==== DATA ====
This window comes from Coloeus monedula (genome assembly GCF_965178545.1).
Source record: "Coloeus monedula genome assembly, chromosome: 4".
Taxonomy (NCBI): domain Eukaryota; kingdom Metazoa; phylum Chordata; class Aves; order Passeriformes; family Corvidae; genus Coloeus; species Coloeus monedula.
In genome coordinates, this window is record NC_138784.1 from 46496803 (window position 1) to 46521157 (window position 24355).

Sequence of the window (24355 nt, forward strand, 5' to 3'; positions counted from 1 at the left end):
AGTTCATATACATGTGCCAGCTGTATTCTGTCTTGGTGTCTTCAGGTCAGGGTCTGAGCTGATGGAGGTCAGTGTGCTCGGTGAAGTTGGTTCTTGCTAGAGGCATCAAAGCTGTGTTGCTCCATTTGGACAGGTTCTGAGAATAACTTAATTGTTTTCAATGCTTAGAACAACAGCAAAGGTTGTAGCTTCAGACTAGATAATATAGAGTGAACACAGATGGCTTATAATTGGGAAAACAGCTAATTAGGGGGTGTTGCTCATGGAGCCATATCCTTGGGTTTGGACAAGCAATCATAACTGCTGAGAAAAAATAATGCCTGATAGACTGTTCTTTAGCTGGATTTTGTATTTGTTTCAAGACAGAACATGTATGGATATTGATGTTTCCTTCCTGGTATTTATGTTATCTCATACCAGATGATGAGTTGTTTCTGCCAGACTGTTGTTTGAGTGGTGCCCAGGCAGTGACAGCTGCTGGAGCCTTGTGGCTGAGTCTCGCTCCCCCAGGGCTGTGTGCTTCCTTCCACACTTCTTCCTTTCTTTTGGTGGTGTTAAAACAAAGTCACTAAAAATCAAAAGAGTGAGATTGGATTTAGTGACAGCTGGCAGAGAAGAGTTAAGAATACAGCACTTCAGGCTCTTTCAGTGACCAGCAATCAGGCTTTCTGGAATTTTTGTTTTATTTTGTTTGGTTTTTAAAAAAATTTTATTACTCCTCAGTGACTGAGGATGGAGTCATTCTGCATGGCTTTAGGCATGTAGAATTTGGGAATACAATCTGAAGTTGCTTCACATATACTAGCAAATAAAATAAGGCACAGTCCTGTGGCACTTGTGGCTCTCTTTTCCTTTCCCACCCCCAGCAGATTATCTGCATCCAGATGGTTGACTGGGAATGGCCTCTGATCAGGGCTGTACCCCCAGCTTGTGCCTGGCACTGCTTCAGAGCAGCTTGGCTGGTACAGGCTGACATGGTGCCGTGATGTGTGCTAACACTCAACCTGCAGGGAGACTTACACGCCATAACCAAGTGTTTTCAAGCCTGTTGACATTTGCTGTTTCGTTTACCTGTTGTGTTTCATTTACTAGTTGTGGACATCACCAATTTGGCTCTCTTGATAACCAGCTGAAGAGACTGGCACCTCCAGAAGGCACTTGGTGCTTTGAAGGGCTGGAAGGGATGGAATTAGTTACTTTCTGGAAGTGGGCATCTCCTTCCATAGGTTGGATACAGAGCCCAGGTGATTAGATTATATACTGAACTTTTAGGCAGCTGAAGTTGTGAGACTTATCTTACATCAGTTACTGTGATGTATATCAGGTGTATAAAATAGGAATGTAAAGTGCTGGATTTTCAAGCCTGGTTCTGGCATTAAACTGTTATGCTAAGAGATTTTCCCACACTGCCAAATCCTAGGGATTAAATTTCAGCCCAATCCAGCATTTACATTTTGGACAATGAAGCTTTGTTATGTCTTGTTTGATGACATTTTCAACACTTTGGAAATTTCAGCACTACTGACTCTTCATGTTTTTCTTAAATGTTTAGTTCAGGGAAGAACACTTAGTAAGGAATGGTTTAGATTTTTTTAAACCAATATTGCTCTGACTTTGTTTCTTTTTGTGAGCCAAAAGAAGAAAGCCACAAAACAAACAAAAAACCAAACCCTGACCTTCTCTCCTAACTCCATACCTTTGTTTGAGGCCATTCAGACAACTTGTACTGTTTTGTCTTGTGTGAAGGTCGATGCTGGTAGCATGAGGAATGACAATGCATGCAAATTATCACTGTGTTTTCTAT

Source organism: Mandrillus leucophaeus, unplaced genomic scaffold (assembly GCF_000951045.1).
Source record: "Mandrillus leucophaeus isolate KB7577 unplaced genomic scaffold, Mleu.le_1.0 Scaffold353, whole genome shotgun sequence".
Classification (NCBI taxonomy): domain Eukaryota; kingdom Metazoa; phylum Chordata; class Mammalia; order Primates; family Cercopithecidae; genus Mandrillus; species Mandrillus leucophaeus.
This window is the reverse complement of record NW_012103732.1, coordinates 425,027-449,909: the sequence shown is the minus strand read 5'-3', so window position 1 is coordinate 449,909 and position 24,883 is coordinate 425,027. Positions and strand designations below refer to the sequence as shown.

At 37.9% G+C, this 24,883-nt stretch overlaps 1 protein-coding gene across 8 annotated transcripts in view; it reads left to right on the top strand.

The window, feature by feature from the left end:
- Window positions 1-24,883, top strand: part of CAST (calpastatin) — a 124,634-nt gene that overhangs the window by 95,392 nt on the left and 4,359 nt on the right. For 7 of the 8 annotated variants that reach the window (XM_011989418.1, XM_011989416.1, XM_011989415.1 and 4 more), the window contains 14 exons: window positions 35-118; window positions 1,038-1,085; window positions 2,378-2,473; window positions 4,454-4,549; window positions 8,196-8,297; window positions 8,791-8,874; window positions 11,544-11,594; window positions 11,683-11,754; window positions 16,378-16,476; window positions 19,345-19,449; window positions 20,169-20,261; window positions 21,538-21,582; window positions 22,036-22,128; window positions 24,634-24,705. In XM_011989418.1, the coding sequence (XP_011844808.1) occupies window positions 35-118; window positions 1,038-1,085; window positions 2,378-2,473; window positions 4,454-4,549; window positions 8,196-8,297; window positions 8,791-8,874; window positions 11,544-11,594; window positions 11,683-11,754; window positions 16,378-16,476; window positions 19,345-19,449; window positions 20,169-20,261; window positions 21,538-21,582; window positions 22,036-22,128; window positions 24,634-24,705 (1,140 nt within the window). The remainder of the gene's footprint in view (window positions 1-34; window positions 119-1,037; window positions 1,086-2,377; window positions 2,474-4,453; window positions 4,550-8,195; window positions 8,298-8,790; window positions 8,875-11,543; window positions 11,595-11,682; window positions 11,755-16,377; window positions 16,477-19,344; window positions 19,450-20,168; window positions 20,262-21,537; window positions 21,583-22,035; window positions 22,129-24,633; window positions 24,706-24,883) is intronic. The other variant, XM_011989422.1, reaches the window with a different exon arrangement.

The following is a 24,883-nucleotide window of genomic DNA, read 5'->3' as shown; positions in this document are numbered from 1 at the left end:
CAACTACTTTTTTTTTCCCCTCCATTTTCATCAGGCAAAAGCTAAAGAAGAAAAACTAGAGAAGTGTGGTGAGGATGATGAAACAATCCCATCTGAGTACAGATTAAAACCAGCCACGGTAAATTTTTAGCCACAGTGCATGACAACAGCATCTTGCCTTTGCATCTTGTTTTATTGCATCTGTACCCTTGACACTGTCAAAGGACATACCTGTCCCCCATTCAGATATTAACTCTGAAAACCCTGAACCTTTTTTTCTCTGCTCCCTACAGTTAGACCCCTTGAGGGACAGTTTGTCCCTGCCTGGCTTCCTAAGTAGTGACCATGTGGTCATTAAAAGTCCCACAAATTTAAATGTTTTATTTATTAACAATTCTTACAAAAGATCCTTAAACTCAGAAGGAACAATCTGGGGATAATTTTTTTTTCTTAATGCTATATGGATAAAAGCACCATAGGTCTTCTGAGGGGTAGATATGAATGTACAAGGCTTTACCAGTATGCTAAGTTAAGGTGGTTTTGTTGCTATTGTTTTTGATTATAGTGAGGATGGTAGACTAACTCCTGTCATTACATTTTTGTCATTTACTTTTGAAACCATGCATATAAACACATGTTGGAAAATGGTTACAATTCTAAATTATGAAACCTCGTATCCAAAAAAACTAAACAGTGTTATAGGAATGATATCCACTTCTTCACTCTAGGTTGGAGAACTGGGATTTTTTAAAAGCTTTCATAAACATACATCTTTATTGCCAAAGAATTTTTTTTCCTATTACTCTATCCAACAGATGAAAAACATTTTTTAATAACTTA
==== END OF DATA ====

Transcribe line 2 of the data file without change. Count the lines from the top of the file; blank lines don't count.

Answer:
Source record: "Coloeus monedula genome assembly, chromosome: 4".